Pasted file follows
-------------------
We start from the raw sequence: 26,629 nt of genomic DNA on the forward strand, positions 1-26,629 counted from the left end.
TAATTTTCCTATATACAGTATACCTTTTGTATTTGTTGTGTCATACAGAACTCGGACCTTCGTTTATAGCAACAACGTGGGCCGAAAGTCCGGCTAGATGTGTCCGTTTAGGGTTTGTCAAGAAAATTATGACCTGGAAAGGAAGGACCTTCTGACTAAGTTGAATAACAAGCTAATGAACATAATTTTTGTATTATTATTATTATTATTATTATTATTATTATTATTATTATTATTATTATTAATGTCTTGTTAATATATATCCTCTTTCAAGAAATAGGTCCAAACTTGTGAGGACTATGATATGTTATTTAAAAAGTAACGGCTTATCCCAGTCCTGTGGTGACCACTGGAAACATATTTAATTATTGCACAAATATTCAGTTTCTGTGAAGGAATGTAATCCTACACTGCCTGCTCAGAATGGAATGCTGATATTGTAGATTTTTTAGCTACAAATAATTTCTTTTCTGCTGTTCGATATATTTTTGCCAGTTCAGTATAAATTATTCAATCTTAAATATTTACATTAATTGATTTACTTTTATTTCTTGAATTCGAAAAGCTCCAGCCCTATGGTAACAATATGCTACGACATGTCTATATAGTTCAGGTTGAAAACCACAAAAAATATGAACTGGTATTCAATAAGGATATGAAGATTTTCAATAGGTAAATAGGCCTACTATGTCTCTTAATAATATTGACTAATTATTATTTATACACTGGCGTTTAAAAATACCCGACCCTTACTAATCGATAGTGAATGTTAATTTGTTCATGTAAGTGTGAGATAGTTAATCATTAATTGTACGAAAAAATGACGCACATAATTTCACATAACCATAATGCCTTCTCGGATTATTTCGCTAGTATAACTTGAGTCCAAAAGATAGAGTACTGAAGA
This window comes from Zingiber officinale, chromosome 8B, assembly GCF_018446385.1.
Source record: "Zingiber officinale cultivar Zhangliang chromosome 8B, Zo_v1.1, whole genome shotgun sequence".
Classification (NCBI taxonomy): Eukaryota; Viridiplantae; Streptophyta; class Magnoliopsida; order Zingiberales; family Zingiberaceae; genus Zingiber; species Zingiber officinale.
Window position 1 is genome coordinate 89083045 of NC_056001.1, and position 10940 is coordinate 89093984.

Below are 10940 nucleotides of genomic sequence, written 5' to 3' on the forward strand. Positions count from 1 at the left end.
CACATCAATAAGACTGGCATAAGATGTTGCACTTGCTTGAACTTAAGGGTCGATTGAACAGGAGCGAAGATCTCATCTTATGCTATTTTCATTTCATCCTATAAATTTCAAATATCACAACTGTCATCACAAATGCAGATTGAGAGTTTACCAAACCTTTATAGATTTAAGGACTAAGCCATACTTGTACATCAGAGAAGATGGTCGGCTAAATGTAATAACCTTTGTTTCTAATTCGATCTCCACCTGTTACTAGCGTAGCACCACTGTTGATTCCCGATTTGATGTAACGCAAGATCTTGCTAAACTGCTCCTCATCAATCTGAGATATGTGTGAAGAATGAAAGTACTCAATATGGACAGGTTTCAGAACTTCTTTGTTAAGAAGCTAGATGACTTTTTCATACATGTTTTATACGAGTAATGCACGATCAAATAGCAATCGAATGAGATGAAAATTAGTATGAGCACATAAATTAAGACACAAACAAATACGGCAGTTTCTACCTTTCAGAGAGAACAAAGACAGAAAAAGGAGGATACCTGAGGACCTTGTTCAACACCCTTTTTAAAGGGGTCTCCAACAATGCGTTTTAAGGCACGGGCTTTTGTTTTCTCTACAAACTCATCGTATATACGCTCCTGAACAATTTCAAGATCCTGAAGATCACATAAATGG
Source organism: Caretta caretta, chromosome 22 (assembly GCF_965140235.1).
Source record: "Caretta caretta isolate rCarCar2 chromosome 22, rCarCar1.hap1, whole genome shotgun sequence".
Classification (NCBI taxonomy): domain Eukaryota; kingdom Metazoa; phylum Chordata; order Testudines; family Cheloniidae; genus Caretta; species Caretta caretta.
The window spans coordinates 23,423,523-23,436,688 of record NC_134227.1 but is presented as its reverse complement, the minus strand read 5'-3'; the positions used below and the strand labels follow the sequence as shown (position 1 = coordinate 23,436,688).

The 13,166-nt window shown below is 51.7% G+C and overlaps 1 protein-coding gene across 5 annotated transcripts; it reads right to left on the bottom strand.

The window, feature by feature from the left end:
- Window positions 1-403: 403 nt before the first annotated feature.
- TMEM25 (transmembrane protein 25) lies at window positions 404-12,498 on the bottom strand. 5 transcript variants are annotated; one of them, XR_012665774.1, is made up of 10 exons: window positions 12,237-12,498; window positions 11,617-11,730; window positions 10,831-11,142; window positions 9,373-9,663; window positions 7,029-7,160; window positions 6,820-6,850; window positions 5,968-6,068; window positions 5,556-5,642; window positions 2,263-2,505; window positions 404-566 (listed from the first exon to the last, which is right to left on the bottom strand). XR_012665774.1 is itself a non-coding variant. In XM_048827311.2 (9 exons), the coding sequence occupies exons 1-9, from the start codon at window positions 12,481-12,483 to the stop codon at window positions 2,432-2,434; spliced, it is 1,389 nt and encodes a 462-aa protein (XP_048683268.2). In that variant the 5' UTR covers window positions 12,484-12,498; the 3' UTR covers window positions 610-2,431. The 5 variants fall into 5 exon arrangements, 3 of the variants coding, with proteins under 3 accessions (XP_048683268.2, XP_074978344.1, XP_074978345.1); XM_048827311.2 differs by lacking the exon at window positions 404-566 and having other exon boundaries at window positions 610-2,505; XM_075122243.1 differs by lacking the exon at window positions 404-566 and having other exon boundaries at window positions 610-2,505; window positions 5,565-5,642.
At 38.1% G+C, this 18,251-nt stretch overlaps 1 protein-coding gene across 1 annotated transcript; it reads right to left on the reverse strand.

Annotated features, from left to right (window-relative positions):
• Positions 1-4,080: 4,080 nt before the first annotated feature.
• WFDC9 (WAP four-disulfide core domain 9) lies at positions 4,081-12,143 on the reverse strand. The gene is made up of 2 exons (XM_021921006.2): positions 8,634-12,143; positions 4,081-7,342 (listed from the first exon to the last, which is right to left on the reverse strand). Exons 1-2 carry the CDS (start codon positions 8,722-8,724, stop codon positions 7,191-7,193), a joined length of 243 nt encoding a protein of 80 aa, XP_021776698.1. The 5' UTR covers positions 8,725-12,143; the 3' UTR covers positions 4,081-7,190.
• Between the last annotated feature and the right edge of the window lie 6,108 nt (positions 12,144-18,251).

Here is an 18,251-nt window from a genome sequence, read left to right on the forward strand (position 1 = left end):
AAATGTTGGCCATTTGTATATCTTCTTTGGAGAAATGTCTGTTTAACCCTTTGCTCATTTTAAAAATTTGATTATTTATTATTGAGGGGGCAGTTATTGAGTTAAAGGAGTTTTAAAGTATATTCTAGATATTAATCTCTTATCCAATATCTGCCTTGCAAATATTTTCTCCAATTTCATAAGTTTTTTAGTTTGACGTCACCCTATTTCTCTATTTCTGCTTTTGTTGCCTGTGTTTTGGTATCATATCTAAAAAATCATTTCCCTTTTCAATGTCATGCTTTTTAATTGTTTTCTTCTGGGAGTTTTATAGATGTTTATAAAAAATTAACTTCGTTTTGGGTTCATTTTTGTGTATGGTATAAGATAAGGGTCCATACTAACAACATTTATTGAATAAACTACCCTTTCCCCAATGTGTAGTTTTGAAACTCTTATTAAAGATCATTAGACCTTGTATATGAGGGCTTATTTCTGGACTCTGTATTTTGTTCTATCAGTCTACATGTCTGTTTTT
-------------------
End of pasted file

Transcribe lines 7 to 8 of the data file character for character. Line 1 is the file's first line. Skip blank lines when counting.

Below are 10940 nucleotides of genomic sequence, written 5' to 3' on the forward strand. Positions count from 1 at the left end.
CACATCAATAAGACTGGCATAAGATGTTGCACTTGCTTGAACTTAAGGGTCGATTGAACAGGAGCGAAGATCTCATCTTATGCTATTTTCATTTCATCCTATAAATTTCAAATATCACAACTGTCATCACAAATGCAGATTGAGAGTTTACCAAACCTTTATAGATTTAAGGACTAAGCCATACTTGTACATCAGAGAAGATGGTCGGCTAAATGTAATAACCTTTGTTTCTAATTCGATCTCCACCTGTTACTAGCGTAGCACCACTGTTGATTCCCGATTTGATGTAACGCAAGATCTTGCTAAACTGCTCCTCATCAATCTGAGATATGTGTGAAGAATGAAAGTACTCAATATGGACAGGTTTCAGAACTTCTTTGTTAAGAAGCTAGATGACTTTTTCATACATGTTTTATACGAGTAATGCACGATCAAATAGCAATCGAATGAGATGAAAATTAGTATGAGCACATAAATTAAGACACAAACAAATACGGCAGTTTCTACCTTTCAGAGAGAACAAAGACAGAAAAAGGAGGATACCTGAGGACCTTGTTCAACACCCTTTTTAAAGGGGTCTCCAACAATGCGTTTTAAGGCACGGGCTTTTGTTTTCTCTACAAACTCATCGTATATACGCTCCTGAACAATTTCAAGATCCTGAAGATCACATAAATGG